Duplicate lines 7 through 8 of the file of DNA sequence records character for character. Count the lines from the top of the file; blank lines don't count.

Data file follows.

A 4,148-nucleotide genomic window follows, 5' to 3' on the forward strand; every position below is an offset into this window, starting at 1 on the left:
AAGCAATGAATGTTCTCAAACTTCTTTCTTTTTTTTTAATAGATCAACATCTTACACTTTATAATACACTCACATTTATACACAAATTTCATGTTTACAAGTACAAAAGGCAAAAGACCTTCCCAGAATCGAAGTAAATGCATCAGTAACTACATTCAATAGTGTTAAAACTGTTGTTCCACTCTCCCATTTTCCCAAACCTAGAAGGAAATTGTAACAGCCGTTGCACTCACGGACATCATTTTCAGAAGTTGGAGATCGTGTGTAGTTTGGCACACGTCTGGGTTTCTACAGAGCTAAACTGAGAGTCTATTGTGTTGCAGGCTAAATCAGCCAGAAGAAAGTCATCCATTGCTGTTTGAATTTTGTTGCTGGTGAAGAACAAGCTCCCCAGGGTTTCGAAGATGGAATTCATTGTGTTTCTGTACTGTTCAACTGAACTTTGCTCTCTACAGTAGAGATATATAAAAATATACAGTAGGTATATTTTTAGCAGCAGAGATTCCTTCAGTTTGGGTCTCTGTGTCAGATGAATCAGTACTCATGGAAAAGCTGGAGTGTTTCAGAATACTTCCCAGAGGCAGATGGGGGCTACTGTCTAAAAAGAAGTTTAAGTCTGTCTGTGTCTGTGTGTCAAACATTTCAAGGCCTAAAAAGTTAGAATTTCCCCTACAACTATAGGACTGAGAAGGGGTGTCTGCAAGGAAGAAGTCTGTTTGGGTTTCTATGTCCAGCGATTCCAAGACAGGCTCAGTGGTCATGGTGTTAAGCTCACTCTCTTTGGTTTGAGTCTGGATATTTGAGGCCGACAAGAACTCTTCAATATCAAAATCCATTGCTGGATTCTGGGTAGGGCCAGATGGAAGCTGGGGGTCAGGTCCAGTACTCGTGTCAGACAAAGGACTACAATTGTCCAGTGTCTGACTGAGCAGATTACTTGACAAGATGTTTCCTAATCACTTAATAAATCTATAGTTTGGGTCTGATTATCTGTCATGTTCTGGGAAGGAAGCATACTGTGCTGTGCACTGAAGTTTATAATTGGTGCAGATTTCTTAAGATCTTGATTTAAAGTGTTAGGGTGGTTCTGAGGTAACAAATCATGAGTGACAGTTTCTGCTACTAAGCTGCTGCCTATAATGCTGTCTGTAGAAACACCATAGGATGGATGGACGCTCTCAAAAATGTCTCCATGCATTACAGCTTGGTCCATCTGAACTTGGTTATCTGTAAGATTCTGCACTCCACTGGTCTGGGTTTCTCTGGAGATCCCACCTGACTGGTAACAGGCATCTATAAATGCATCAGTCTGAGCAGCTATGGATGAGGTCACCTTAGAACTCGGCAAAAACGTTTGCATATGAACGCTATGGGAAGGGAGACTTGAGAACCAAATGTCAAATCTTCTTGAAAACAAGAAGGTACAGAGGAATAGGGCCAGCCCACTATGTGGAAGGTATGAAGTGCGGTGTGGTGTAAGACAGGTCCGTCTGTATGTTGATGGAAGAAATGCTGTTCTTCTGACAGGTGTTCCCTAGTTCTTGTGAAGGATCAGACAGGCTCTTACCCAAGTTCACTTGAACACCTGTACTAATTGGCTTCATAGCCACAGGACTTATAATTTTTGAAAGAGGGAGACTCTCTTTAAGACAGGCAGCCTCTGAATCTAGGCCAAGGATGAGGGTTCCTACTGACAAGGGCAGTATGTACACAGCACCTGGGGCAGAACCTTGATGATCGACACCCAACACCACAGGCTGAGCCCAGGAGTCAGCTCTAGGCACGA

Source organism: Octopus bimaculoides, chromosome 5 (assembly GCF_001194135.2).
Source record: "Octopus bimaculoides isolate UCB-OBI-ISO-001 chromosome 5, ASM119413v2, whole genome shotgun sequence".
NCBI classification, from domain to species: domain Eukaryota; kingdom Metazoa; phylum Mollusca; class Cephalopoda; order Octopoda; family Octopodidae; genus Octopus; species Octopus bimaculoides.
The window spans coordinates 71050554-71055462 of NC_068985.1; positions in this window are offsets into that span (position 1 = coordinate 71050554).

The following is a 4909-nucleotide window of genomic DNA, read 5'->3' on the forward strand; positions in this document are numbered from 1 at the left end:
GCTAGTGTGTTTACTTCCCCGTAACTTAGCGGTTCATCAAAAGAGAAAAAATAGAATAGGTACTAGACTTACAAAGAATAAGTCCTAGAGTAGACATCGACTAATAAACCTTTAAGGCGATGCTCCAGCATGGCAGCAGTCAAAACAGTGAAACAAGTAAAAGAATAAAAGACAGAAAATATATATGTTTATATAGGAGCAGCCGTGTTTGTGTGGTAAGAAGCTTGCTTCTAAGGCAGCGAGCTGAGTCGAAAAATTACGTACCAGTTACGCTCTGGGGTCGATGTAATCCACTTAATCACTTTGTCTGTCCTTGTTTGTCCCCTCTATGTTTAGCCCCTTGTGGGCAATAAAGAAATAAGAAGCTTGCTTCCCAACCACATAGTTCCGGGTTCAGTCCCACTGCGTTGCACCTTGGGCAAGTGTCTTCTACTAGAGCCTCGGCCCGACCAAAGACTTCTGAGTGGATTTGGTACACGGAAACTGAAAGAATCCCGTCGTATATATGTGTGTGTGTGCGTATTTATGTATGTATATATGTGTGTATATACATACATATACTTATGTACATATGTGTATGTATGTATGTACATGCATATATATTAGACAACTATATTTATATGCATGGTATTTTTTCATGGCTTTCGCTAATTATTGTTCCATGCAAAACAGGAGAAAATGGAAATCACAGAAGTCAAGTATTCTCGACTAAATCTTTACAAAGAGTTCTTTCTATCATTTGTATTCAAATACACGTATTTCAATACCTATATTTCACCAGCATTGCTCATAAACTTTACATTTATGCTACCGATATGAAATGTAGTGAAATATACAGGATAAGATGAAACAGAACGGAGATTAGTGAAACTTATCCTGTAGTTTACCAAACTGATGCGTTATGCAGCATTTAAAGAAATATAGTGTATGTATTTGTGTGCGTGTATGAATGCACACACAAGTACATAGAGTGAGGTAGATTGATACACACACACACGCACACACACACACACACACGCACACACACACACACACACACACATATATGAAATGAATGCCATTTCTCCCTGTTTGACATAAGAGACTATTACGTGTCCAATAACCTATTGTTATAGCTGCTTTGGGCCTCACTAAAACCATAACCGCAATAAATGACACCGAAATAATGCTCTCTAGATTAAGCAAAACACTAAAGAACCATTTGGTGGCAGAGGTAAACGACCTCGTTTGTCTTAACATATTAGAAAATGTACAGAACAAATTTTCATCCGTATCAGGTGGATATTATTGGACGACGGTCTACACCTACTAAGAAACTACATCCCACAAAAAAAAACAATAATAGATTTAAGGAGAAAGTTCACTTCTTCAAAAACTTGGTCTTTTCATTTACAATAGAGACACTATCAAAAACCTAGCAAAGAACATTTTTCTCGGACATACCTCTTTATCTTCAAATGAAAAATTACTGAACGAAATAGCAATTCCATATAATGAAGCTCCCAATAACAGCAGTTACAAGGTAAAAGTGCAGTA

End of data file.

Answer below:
The following is a 4909-nucleotide window of genomic DNA, read 5'->3' on the forward strand; positions in this document are numbered from 1 at the left end:
GCTAGTGTGTTTACTTCCCCGTAACTTAGCGGTTCATCAAAAGAGAAAAAATAGAATAGGTACTAGACTTACAAAGAATAAGTCCTAGAGTAGACATCGACTAATAAACCTTTAAGGCGATGCTCCAGCATGGCAGCAGTCAAAACAGTGAAACAAGTAAAAGAATAAAAGACAGAAAATATATATGTTTATATAGGAGCAGCCGTGTTTGTGTGGTAAGAAGCTTGCTTCTAAGGCAGCGAGCTGAGTCGAAAAATTACGTACCAGTTACGCTCTGGGGTCGATGTAATCCACTTAATCACTTTGTCTGTCCTTGTTTGTCCCCTCTATGTTTAGCCCCTTGTGGGCAATAAAGAAATAAGAAGCTTGCTTCCCAACCACATAGTTCCGGGTTCAGTCCCACTGCGTTGCACCTTGGGCAAGTGTCTTCTACTAGAGCCTCGGCCCGACCAAAGACTTCTGAGTGGATTTGGTACACGGAAACTGAAAGAATCCCGTCGTATATATGTGTGTGTGTGCGTATTTATGTATGTATATATGTGTGTATATACATACATATACTTATGTACATATGTGTATGTATGTATGTACATGCATATATATTAGACAACTATATTTATATGCATGGTATTTTTTCATGGCTTTCGCTAATTATTGTTCCATGCAAAACAGGAGAAAATGGAAATCACAGAAGTCAAGTATTCTCGACTAAATCTTTACAAAGAGTTCTTTCTATCATTTGTATTCAAATACACGTATTTCAATACCTATATTTCACCAGCATTGCTCATAAACTTTACATTTATGCTACCGATATGAAATGTAGTGAAATATACAGGATAAGATGAAACAGAACGGAGATTAGTGAAACTTATCCTGTAGTTTACCAAACTGATGCGTTATGCAGCATTTAAAGAAATATAGTGTATGTATTTGTGTGCGTGTATGAATGCACACACAAGTACATAGAGTGAGGTAGATTGATACACACACACACGCACACACACACACACACACGCACACACACACACACACACACACATATATGAAATGAATGCCATTTCTCCCTGTTTGACATAAGAGACTATTACGTGTCCAATAACCTATTGTTATAGCTGCTTTGGGCCTCACTAAAACCATAACCGCAATAAATGACACCGAAATAATGCTCTCTAGATTAAGCAAAACACTAAAGAACCATTTGGTGGCAGAGGTAAACGACCTCGTTTGTCTTAACATATTAGAAAATGTACAGAACAAATTTTCATCCGTATCAGGTGGATATTATTGGACGACGGTCTACACCTACTAAGAAACTACATCCCACAAAAAAAAACAATAATAGATTTAAGGAGAAAGTTCACTTCTTCAAAAACTTGGTCTTTTCATTTACAATAGAGACACTATCAAAAACCTAGCAAAGAACATTTTTCTCGGACATACCTCTTTATCTTCAAATGAAAAATTACTGAACGAAATAGCAATTCCATATAATGAAGCTCCCAATAACAGCAGTTACAAGGTAAAAGTGCAGTA